Not half-baked: Old mill has huge potential
ADDRESS: 215 Avon Street
BUILDING: 15,667 sq. ft.
LAND: 0.43 acres
YEAR BUILT: 1885
NEIGHBORHOOD: Belmont Bridge
CURB APPEAL: 9 out of 10
LISTED BY: Stuart Rifkin, Hasbrouck Real Estate 295-4663, 466-9515
Even though it was built to be a flour mill before becoming home over the years to such things as a furniture refinishing business, a pottery manufacturer, and now Beck-Cohen plumbing and heating, everyone in town knows this building as the "big barn beside the Belmont Bridge." But it's the interesting details about the place that most people probably don't know that both add to its charm and threaten its future.
The biggest thing about it, of course, is that it's such a big thing: four stories high, each one with taller ceilings than the last, all supported on post-and-beam construction of massive old- oak timbers. The best way to describe it is essentially "wide open spaces."
Because it's essentially a mill/warehouse, there's no point trying to describe "rooms." Currently the first floor is configured to serve as office space. The huge basement, site of the most massive beams– some 16"x16"– and an amazing 6-to-7-foot-high rock foundation wall (that probably predates the current structure) serves as the company's metal shop. But even all the machinery and inventory stored down there can't hide its sturdy immensity.
The upper three floors alternate between open space (with ceilings as high as 15-16' in the third floor and attic) and warrens of artists' and architects' studios. There's even one residence, replete with mysterious mounts for long-lost pieces of arcane machinery, thick interior oak window shutters, and a trap door– presumably where either the grain went up to be milled or the flour came down to be shipped to eager bakers.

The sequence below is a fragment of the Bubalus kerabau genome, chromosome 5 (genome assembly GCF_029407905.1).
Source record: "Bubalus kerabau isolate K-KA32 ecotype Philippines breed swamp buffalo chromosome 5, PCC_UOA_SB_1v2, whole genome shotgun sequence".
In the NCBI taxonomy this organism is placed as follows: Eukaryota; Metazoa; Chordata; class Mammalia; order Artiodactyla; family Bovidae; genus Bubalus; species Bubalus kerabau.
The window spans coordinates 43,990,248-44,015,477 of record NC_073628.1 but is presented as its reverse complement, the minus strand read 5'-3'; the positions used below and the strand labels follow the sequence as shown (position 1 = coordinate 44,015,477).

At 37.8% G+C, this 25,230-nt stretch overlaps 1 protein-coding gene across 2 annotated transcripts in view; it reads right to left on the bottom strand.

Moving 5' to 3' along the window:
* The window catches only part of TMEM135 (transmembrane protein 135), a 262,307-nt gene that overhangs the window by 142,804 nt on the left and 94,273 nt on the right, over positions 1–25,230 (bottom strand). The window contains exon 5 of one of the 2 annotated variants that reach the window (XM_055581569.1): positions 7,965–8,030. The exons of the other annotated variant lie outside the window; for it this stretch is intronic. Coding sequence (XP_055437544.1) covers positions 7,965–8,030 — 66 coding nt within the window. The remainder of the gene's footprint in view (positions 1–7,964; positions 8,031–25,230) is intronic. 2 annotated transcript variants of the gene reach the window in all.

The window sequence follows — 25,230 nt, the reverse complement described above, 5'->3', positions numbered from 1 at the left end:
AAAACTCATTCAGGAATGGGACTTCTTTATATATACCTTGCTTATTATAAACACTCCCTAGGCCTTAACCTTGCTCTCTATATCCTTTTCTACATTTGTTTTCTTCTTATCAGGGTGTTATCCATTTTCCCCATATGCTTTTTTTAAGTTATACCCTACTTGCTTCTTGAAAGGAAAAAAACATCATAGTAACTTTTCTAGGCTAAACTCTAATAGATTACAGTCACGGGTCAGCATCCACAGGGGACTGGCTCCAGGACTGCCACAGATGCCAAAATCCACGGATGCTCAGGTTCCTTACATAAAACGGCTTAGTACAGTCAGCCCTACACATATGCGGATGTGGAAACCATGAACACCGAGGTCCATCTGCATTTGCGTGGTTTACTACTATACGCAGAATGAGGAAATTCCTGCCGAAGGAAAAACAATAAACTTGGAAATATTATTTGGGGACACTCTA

Other cool things lurking in dark corners are the remains of an old elevator (there's no working elevator in the building now) and a weird 1930s "dry" sprinkler system that looks like something out of Jules Verne. Front and back staircases provide access to the upper levels, and there's a large ground-level garage with access from the basement. The gas furnace had the place toasty on the chilly day of our visit, and the "rolled shingle roof" is new. Two full and two half-baths seem to have been randomly scattered.
Just as it is, the place would be a huge find for a Mr. (or Ms.) Megamillions who wants to transform it into the most unusual– and, by far, biggest– residence for miles around. The mountain views in all directions from the attic are probably rivaled, if at all, only by those from the Lewis & Clark building on the crest of Main Street. Hardwood floors throughout alternate between oak and heart pine, not only in the big barn itself, but also in a separate apartment (between this property and the adjoining Lethal Wrecker building), a mysterious addition across the back, and in another on the south side.
Here's another possibility: a philanthropist could take a hint from the many craftspeople working there now and buy the place to convert into a community art center along the lines of McGuffey.
Unfortunately, neither a residence nor an art center is very likely because the realities of Charlottesville's Number-One Cityhood mean that what's truly valuable here is the rocky parking lot out back. Seems the new zoning law allows a developer to stick a nine-story building out there as long as it's "mixed use."
In that case, the old "barn" could become just a nuisance in the way of progress, and in a worst-case scenario it could be razed to make way for even more offices, condos, or retail. Ugh.
But wait! One last unique feature could possibly spell the old place's salvation: It has its own railroad siding out back. That means Daddy Warbucks might, say, chug his private railcar into town from New York on the adjacent CSX line, hang a sharp right, and park at his own backdoor!
How cool is that? And how fitting that the spot for that wildness happens to be located in the new Mecca of cool– North Belmont! Let's hope one of these yeasty suggestions grabs the imagination of someone with plenty of money and creativity.
We'll all be watching to see what rises on the spot. PHOTO COUTESY OF TIM LINGO
PHOTO BY ROSALIND WARFIELD-BROWN
PHOTO BY ROSALIND WARFIELD-BROWN